thermodynamics. In this classic tradition, it was assumed that the potential
effectiveness of an exciting agent could be assessed by its ability to transfer
energy to the receptor in excess of its random thermal atomic and molecular
collisions. Thus, the physical expression kT, the union of the Boltzmann
constant and temperature, has been regarded as an expression of an immutable
threshold below which an exciting agent would not be physiologically effective.
In like fashion from the quantum realm of the physicist, photon energies of
low-frequency magnetic fields, now known to act as effective physiological
stimuli, would also fall below this thermal barrier.
Here is one example: The human auditory threshold involves a hair cell
vibration of 10-11 meters, or about the diameter of a single hydrogen atom. But,
by an as-yet-unknown mechanism, the ear suppresses the vastly larger noise of
its thermal atomic and molecular collisions, functioning as an almost "perfect"
amplifier close to 0°K.
Clearly, we face a profound paradox, with answers to be sought in cooperative
states and nonequilibrium thermodynamics, as first suggested in a biological
context almost 60 years ago by Herbert Frohlich.
The lesson is clear. The awesome complexity of biological organization
demands our most careful consideration.
The Recent History of Technology Applications
We also find the heat of controversy in the recent history of technological
applications in western societies. At no point in the last 20 years has public
school education ensured that a majority of citizens has even a basic
understanding of sophisticated communication devices and systems, such as
telephones, radio and television. Similarly, automotive engineering remains a
sea of vast ignorance for most users. Nor is such knowledge considered
appropriate or necessary.
In summary, we have become superstitious users of an ever-growing range of
technologies, but we are now unable to escape the web that they have woven
Media reporters in general are no better informed. Lacking either
responsibility or accountability, they have created feeding frenzies from the
tiniest snippets of information gleaned from scientific meetings or from their
own inaccurate interpretation of published research. In consequence, the public
has turned with pleading voices to government legislatures and bureaucracies
Public Concerns and the Evolving Pattern of Research Funding
We face the problem brought on by the blind leading the blind. Because of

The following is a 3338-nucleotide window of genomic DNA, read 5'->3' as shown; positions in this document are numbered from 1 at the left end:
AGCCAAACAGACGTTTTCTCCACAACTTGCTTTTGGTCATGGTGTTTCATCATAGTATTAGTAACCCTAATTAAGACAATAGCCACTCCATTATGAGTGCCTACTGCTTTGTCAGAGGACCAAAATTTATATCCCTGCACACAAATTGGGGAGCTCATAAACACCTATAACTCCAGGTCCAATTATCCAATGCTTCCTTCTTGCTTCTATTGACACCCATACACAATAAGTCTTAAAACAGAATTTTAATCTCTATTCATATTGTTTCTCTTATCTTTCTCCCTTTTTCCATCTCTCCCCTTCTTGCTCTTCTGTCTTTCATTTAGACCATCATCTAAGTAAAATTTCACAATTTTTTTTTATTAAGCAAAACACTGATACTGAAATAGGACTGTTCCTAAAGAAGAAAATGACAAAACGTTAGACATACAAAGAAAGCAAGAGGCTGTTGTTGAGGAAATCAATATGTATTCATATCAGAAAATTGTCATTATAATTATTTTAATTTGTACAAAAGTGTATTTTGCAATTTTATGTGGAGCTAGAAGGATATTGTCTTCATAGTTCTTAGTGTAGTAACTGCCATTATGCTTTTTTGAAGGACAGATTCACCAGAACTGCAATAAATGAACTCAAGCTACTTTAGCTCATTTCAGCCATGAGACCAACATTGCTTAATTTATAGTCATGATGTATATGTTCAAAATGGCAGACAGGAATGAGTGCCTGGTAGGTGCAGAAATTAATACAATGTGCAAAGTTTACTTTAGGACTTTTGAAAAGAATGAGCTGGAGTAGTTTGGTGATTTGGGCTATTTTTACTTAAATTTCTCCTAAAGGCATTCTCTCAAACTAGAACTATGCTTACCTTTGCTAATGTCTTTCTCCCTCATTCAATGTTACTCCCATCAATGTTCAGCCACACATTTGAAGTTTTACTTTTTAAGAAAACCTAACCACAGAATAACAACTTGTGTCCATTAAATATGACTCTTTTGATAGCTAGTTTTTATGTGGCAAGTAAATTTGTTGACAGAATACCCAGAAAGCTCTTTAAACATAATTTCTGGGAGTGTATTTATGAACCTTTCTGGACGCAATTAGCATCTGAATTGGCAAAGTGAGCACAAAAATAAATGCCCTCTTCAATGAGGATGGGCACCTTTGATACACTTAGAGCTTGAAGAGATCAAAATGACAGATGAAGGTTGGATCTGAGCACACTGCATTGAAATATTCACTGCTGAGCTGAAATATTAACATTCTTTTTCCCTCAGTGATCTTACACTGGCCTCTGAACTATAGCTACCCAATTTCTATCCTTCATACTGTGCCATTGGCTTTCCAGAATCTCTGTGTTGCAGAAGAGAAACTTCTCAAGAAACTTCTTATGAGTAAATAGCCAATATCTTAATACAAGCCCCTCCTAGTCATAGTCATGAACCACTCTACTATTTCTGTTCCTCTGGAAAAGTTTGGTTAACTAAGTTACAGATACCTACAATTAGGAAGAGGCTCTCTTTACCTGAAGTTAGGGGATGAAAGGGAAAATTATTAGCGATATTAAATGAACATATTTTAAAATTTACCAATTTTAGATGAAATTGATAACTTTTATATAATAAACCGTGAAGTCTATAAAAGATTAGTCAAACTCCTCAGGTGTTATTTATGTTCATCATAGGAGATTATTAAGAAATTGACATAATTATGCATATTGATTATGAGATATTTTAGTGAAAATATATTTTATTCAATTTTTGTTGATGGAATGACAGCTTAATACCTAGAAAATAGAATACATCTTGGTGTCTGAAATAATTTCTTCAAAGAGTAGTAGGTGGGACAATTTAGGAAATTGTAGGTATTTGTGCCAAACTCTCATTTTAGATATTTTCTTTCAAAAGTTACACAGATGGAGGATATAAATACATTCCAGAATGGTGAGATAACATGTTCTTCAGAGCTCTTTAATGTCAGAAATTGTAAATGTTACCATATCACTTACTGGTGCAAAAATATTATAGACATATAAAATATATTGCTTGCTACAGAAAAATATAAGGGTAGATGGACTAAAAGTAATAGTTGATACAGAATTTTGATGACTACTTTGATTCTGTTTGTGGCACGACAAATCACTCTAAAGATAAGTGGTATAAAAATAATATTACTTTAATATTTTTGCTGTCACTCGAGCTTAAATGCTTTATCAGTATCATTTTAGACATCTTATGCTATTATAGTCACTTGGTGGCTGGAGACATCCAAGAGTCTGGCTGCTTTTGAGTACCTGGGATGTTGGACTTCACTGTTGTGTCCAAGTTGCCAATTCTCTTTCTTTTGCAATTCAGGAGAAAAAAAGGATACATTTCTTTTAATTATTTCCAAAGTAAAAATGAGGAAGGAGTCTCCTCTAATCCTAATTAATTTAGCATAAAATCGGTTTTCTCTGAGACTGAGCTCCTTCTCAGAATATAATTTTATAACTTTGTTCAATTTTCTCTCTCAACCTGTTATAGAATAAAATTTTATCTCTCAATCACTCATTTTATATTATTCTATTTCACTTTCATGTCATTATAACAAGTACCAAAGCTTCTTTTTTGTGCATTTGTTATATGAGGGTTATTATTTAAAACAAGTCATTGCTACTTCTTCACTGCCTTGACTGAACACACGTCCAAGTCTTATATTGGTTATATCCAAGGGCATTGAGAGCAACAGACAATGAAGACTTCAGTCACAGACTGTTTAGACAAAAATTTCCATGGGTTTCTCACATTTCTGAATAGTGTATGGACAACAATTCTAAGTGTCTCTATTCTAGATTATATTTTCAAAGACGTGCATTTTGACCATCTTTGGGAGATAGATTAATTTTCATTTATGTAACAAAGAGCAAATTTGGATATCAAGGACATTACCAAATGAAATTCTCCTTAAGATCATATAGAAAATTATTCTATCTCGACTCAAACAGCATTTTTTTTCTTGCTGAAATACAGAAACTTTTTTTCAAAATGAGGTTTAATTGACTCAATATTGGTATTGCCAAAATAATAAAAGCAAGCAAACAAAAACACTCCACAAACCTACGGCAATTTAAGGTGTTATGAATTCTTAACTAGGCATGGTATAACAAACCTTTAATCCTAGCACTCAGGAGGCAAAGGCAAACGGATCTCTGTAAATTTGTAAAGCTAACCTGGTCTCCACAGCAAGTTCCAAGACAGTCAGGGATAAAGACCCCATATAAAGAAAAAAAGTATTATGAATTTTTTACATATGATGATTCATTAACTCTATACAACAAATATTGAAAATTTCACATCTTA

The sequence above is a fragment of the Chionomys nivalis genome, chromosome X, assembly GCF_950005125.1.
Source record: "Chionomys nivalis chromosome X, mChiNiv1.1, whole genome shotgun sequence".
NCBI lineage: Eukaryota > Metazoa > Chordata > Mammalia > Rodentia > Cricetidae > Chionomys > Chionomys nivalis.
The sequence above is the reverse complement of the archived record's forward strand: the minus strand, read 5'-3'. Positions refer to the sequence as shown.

public pressure for rapid answers to very complex biological and physical
issues, short-term research programs have been funded to answer specific
questions about certain health risks.
Participating scientists have all too often accepted unrealistic expectations
that, in a matter of a few years, they will provide answers to pivotal questions
in cell and molecular biology that can only be achieved slowly, painstakingly
and collaboratively over a decade or more.
Using EMFs as tools, we have launched our ship on a vast, uncharted ocean,
seeking a new understanding of the very essence of living matter in physical
processes at the atomic level. This is an awesome and humbling prospect, surely
not to be ignored or forgotten in the pragmatic philosophies of most risk
In many countries, and particularly in the USA, the effects of such harassing
and troublesome tactics on independent, careful fundamental research have been
near tragic. Beguiled by health hazard research as the only source of funding,
accomplished basic scientists have diverted from a completely new frontier in
physical regulation of biological mechanisms at the atomic level. Not only have
governments permitted corporate interests in the communications industry to fund
this research, they have even permitted them to determine the research questions
to be addressed and to select the institutions performing the research.
These policies overlook the immutable needs of the march of science. In their
hasty rush to judgment, they have sought a scientific consensus where none can
yet exist. Such a consensus will occur only after experimental convergence
emerges from a spectrum of related but certainly not identical experiments.
Defining the Role of Epidemiology in Current Controversies
Much in the fashion of ancient Romans, standing four-square and reading the
auguries of future events by noting flight patterns of passing birds, the
modern-day epidemiologist has become the high priest in the search for